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To the Editor:
—On page 91 of the December issue of the American Journal of Surgery and Gynecology I notice an item entitled "Death from the Connell Suture." A perusal of this item reminds one of the definition that appeared some time ago in a small school dictionary, where the word "crab" was defined as "a red fish that crawls backward." Now, to the superficial observer, this definition was eminently satisfactory; but to the inquiring mind—one that was after the facts in the case—it was found to be all right, too, except that a crab is not red, nor is it a fish, nor does it crawl backward.So, too, with the item referred to, the superficial observer is satisfied. It is enough for him to read that death and the fatal hemorrhage were caused by the "Connell suture," and that had a "Czerny-Lembert suture been employed, this fatal termination might have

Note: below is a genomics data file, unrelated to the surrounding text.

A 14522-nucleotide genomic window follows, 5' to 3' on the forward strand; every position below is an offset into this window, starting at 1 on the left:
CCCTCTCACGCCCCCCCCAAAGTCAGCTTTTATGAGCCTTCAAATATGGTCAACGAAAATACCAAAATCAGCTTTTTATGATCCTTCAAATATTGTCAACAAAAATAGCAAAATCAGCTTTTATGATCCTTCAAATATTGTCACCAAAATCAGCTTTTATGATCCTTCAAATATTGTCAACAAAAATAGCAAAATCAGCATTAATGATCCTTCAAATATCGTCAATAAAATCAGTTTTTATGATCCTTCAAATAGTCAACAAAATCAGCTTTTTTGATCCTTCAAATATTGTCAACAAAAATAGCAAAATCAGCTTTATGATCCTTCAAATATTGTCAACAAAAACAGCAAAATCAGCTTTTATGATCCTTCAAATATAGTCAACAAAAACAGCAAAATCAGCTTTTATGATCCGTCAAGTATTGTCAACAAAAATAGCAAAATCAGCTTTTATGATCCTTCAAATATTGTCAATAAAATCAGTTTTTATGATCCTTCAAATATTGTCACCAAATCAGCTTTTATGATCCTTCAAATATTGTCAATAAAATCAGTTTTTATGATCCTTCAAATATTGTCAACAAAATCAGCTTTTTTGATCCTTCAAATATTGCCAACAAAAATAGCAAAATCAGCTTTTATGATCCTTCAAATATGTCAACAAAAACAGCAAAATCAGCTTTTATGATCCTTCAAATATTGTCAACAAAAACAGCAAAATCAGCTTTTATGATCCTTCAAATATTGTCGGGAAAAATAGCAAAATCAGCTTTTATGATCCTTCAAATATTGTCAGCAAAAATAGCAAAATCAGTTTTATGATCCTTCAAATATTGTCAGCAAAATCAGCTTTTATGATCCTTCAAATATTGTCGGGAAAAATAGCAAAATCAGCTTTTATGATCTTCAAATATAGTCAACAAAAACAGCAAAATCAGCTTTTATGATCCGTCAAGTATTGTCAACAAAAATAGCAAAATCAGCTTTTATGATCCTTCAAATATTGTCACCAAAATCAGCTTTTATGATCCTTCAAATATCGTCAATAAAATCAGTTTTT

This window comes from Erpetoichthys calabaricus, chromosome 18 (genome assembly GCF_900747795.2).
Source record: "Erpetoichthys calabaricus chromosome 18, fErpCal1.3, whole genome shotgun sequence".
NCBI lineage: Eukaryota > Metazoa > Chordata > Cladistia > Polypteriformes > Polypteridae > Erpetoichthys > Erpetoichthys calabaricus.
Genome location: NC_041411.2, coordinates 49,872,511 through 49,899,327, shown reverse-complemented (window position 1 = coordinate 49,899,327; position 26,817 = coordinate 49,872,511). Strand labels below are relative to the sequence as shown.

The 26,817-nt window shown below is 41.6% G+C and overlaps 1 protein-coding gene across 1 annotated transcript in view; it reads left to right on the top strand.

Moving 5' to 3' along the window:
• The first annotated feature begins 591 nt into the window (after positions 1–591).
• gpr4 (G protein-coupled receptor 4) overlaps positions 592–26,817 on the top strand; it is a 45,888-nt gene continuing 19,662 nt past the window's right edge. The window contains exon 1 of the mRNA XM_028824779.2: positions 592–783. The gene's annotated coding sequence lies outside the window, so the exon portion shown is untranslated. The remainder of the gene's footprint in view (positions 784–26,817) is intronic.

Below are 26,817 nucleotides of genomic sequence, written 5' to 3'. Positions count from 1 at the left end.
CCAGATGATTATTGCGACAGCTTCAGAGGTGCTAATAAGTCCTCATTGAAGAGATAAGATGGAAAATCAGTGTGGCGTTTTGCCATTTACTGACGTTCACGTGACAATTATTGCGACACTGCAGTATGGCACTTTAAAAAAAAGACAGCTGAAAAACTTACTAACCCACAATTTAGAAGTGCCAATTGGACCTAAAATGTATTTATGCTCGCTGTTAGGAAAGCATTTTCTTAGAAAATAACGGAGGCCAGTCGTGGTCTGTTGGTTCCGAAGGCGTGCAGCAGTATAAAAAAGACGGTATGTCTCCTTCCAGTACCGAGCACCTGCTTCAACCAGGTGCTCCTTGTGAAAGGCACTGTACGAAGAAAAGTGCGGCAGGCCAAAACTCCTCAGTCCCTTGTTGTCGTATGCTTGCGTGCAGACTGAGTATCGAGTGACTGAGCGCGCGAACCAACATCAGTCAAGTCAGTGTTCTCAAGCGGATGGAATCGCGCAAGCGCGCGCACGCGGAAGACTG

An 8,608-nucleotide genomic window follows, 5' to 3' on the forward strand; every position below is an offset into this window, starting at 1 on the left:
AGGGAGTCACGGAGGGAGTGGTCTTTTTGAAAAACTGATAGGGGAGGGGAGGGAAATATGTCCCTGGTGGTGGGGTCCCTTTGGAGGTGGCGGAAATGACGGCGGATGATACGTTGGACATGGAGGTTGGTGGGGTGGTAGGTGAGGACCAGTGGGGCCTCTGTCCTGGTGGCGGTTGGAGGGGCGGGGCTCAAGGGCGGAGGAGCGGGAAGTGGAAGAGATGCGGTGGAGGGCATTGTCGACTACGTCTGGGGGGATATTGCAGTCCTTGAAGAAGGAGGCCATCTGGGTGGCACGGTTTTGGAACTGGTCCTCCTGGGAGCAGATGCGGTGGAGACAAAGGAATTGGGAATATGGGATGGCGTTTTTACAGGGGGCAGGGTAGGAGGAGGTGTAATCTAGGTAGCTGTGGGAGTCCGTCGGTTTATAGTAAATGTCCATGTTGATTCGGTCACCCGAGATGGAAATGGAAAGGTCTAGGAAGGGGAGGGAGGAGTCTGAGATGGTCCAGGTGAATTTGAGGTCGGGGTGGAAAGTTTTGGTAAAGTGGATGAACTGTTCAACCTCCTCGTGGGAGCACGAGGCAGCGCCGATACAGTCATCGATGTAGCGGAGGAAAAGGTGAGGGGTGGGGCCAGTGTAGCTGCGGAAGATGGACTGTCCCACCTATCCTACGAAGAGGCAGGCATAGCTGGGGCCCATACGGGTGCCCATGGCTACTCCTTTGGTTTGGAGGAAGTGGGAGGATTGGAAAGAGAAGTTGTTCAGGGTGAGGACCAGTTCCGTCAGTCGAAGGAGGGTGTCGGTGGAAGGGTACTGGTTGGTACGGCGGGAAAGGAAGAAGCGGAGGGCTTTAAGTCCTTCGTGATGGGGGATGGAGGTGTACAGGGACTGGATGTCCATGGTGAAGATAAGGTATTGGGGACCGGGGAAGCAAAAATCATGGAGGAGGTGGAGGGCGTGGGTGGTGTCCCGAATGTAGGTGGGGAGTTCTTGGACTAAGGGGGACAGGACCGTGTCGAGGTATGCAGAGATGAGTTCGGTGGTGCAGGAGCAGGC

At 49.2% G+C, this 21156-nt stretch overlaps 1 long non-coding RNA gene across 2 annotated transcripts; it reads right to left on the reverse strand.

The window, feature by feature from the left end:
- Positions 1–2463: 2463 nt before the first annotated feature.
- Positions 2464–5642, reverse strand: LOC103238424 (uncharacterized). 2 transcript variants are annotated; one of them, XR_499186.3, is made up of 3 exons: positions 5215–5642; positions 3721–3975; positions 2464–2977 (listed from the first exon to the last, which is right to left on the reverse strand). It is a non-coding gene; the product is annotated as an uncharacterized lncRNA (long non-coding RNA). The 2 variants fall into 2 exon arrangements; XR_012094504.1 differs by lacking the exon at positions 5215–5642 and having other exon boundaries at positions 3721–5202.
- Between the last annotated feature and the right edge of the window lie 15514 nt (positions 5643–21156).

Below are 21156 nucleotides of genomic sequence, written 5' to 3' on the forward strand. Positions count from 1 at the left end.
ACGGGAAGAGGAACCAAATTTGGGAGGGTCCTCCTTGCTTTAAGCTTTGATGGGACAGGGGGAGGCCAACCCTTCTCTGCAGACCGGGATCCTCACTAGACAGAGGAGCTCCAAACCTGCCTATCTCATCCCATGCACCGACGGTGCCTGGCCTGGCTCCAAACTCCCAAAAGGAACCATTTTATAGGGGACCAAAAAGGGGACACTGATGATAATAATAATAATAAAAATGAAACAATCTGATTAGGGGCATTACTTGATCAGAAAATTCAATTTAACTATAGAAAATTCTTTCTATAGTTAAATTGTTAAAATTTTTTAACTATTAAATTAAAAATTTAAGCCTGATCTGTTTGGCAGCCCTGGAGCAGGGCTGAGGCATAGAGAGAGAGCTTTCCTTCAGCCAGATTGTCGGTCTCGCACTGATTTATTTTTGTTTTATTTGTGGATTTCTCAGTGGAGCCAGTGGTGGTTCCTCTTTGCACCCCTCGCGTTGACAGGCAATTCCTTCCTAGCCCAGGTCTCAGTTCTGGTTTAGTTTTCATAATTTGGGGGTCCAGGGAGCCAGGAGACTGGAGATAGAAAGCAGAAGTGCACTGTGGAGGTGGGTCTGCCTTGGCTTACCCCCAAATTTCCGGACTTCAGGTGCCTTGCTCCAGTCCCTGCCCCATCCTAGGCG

Connell FG. Connell Suture Not Cause of Death.. JAMA. 1903;XL(7):459-460. doi:10.1001/jama.1903.02490070045011